Credit: BUAV. Top: J Creamer / NAVS
"Using animals to model humans should be abolished because this practice so frequently leads to human death or suffering and so rarely leads to cures or treatments"









"Studying monkeys to learn about diseases unique to humans - if the outcome of this were not so tragic, it might be humorous"


Scientific Critique of Primate Research

X-CAPE has submitted a substantial body of evidence to the public inquiry, which includes a fully referenced scientific critique of primate research by Dr Ray Greek MD (available here in PDF format). Dr Greek has also provided the following summary of the report.

To summarise our argument: The very small differences between non-human animals and humans at the genetic and molecular levels make extrapolation between species dangerous. Our theoretical explanation for this, based on evolutionary and molecular biology, is that causally relevant disanalogies exist between species. There is vast empirical evidence supporting this theory and minimal modern-day evidence contradicting it. People are killed and maimed because of trans-species extrapolation.

It is easy to forget how far civilization has come in the past 300 years. Before Newton, demigods ruled the universe so if crops failed or sickness afflicted one's family, it was caused by sin or disfavour with God. Darwin's theory of evolution, genetics, and DNA were not yet discovered. And I think I can say without fear of contradiction that the philosophy of life known as science has been responsible for these changes and the advances that so separate us from our ancestors of just a few hundred years.

When society first started using animals in an attempt to learn about human disease and health, it made sense in a way. Grossly, animals and human had things in common; important things: both were composed of cells, were affected by viruses and bacteria, responded to vaccines, had circulatory systems, lung, livers and so forth. So the initial idea of extrapolating results from animals to humans appeared valid and indeed society did learn things from animals. However, science has now progressed beyond this basic level of understanding. New technologies offer insight into the fundamental processes of life, with variations unique to each species.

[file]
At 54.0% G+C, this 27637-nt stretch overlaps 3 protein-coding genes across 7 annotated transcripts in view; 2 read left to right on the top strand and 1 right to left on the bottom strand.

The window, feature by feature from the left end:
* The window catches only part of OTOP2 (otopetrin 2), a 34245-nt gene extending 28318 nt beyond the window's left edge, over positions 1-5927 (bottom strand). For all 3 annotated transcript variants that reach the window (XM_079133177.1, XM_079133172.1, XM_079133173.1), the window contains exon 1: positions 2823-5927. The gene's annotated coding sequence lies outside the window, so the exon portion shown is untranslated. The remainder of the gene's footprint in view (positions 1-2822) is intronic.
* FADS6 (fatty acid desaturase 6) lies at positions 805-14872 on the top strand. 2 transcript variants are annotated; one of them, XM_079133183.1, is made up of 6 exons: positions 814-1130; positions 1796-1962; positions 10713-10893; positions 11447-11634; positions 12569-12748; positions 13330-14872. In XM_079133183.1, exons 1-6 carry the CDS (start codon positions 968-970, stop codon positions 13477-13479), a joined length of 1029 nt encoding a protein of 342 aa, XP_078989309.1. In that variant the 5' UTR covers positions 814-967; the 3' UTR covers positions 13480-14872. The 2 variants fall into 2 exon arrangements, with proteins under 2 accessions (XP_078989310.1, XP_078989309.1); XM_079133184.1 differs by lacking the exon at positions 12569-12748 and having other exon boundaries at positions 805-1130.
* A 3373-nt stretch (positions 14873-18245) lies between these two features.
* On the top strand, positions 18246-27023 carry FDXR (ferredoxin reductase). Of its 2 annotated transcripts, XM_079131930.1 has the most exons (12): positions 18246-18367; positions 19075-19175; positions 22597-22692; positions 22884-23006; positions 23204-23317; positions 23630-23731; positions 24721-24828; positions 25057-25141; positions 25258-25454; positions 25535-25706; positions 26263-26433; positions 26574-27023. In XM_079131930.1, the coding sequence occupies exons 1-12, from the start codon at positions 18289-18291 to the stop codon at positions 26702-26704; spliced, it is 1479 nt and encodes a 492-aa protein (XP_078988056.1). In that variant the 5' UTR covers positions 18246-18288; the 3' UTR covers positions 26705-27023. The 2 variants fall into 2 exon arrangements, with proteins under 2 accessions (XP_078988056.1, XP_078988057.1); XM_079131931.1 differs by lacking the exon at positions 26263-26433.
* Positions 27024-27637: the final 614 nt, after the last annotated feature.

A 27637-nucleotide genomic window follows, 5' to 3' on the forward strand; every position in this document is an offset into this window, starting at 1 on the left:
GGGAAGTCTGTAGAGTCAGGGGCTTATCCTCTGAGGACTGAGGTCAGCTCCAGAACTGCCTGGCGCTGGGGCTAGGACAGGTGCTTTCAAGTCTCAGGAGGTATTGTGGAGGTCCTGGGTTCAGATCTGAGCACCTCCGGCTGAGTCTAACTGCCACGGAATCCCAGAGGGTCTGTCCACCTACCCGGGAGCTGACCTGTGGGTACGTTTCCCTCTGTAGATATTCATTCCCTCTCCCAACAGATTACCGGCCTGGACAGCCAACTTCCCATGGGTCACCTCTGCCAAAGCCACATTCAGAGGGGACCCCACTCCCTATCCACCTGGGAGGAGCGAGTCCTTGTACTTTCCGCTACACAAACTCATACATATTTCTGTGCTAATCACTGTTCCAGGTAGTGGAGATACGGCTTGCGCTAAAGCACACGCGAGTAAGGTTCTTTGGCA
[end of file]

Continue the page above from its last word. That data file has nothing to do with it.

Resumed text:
As we demonstrate with many examples, progress in the understanding and treatment of neurological disorders has been made by careful clinical studies of patients, their tissues and their families. Vast numbers of studies have been conducted in primates and other animals, but they have not contributed to advancements in this field. Rather, they have hampered progress and harmed patients. Doubtless, they will continue to do so. Meanwhile, human studies and the technologies enabling them become ever more sophisticated.

Researchers who use animals are operating under a misleading paradigm that wrongly assumes that all animals are more similar than different. Modern-day biology demonstrates that the differences are far more important than the similarities with regard to how organisms operate at the cellular level, the level where disease occurs and pharmaceuticals act. The animal-model paradigm appeared viable during the 16th-19th centuries when we knew so little. On the gross level all animals are similar: monkeys have hearts, so do humans; chimpanzees have electrical activity in their brains, so do humans. But today we are studying things on the very level that explains the species' differences - the molecular level.

Better research methods exist and this is where the great advances are coming from. Continuing to use animals such as nonhuman primates is a guarantee for more human suffering from neurological diseases like Parkinson's, Alzheimer's, multiple sclerosis, autism, addiction disorders, dementia, amyotrophic lateral sclerosis, Huntington's, epilepsy, and others. It also guarantees basic science research will be delayed because instead of funding research involving the vast array of new brain imaging technologies, funding will go to study the brains of species other than our own. Studying monkeys to learn about diseases unique to humans - if the outcome of this were not so tragic, it might be humorous.


Full scientific critique (PDF format) >>

Dr Ray Greek MD, November 2002